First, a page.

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Critical Thomisim

Critical Thomisim

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Published by enemesio

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Published by: enemesio on Oct 18, 2011
Copyright:Attribution Non-commercial


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  • Chapter 1
  • Chapter 2
  • Chapter 3
  • Chapter 4
  • Chapter 5
  • Chapter 6
  • Chapter 7
  • Chapter 8
  • Chapter 9
  • Chapter 10
  • Chapter 11
  • Chapter 12
  • Chapter 13
  • Chapter 14
  • Chapter 15
  • Chapter 16
  • Chapter 17
  • Chapter 18
  • Chapter 19
  • Chapter 20
  • Chapter 21
  • Chapter 22
  • Chapter 24
  • Chapter 25
  • Chapter 26
  • Chapter 27
  • Chapter 28
  • Chapter 29
  • Chapter 30
  • Chapter 31
  • Chapter 32
  • Chapter 33
  • Chapter 34
  • Chapter 35
  • Chapter 36
  • Chapter 37
  • Chapter 38
  • Chapter 39
  • Chapter 40
  • Chapter 41
  • Chapter 42
  • Chapter 43
  • Chapter 44
  • Chapter 45
  • Chapter 46
  • Chapter 48
  • Chapter 49
  • Chapter 50
  • Chapter 51
  • Chapter 52
  • Chapter 53
  • Chapter 54
  • Chapter 55
  • Chapter 56
  • Chapter 57
  • Chapter 58
  • Chapter 59
  • Chapter 60
  • Chapter 61
  • Chapter 62
  • Chapter 63
  • Chapter 64
  • Chapter 65
  • Chapter 66
  • Chapter 67
  • Chapter 68

The Contingent Loan for Attorney’s Fees and Expenses


Anthony J. Fejfar, B.A., J.D., Esq., Coif

© Copyright 2007 by Anthony J. Fejfar

In Europe, Contingent Fees are thought to be immoral, while in the United States, Contingent

Fees to Attorney’s in Plaintiff’s civil cases are fairly common. The typical contingent fee agreement

provides that the attorney will receive a percentage of any recovery that the client receives from the

opposing party in litigation. Traditionally, the lawyer receives 25% of any recovery which takes place

before trial, 33% of any recovery which takes place during or as a result of trial, and 40% of any

recovery which takes place on appeal or as a result of an appeal.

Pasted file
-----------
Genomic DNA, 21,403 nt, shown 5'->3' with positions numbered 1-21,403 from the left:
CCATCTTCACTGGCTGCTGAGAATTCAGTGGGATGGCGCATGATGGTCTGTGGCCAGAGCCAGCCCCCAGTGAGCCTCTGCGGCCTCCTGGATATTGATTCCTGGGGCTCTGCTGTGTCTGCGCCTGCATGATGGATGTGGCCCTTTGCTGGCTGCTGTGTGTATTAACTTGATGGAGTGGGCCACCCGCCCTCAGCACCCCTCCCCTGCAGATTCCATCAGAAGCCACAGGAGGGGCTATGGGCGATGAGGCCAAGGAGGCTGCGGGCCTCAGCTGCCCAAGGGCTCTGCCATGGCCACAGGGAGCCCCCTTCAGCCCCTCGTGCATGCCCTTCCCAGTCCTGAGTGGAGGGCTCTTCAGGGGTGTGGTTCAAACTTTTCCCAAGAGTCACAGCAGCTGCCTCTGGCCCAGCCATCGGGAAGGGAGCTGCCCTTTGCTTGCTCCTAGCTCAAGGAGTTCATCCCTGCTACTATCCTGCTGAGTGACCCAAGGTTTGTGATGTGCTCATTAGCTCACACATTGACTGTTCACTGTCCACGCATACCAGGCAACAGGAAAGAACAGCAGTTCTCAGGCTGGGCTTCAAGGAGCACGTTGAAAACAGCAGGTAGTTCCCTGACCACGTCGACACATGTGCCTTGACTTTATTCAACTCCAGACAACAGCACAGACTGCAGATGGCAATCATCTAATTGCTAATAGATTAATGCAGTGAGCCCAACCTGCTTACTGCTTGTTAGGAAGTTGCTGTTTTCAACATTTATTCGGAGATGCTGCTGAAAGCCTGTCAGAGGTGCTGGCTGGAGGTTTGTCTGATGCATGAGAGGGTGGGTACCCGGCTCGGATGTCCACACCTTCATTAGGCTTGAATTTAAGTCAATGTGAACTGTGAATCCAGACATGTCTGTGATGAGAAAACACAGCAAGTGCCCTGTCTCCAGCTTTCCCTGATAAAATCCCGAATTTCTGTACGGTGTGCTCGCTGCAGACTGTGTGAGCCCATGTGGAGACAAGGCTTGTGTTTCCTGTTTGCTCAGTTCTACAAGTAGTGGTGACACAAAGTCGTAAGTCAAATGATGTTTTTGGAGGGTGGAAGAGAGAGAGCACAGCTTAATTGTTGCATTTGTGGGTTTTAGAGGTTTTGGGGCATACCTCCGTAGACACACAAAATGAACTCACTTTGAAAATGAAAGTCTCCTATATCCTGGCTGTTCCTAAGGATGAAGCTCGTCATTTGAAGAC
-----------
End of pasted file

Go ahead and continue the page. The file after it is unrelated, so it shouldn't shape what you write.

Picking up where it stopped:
In lawsuits where a large amount of damages are alleged, if the case is won, and the money

recovered on behalf of the client, it is possible that a lawyer will recover hundreds of thousands of

dollars in a given case. Contingent Fee lawyers argue that this system is just because they don’t always

win every case. In order to make up for the loss in a losing case, the lawyer gets what appears to be a

large windfall in a winning case. The idea is that it all evens out.

The problem is, however, that some contingent fee lawyers are very good at what they do, and

very successful too. They only take “winning” cases and when they win they get paid handsomely.

Some argue too much.

Another way of financing a case in litigation is for the client to barrow money. Traditional

financing is difficult to come by for the ordinary client, and, the ethics rules prohibit a lawyer from

loaning money to a client on the theory that this creates a conflict of interest. Given, this situation, is

there anything that we could come up with which would take the best of the contingent fee and the

litigation loan and form a new vehicle for financing litigation? I argue that the Contingent Loan for

Attorney’s Fees and Expenses will help solve the problem.

A Contingent Loan for Attorney’s Fees and Expenses is a loan made by an investor, a bank or a

law firm, or another person, where repayment of the loan is contingent upon the client recovering

money in a lawsuit. This is like a contingent fee because the obligation to repay is contingent upon the

client’s recovery of money in a lawsuit. But the amount of the contingent loan is based upon the actual

attorney’s fees charged and expenses incurred.

So, in a typical case, Attorney’s Firm loans Client $15,000 as a Contingent Loan for

Attorney’s Fees and Expenses. This money then goes into the Lawyer Trust Fund account for the

Client’s benefit, against which the lawyer will bill his fee of $150 per hour. Expenses are also

reimbursed from the Client’s Lawyer Trust Fund Account. Because of the risk involved, the bank or

Law Firm get a premium interest rate of 25% on the principal amount per annum. The only way the

Client is ever personally liable for the amount loaned is if the Client fires the Lawyer prior to the

conclusion of the case. Additionally, in a case where no money is recovered for the Client in the

lawsuit, the lender bank or Law Firm will be entitled to a $15,000 business loss on its income tax

return. I argue that this new litigation financing vehicle is ethical and legal. There really is no more

conflict of interest for a lawyer than there would be with an ordinary contingent fee. I also argue that

this way of financing civil litigation would be economically efficient. Successful civil lawsuits end

illegal freeloading by persons who break the law.

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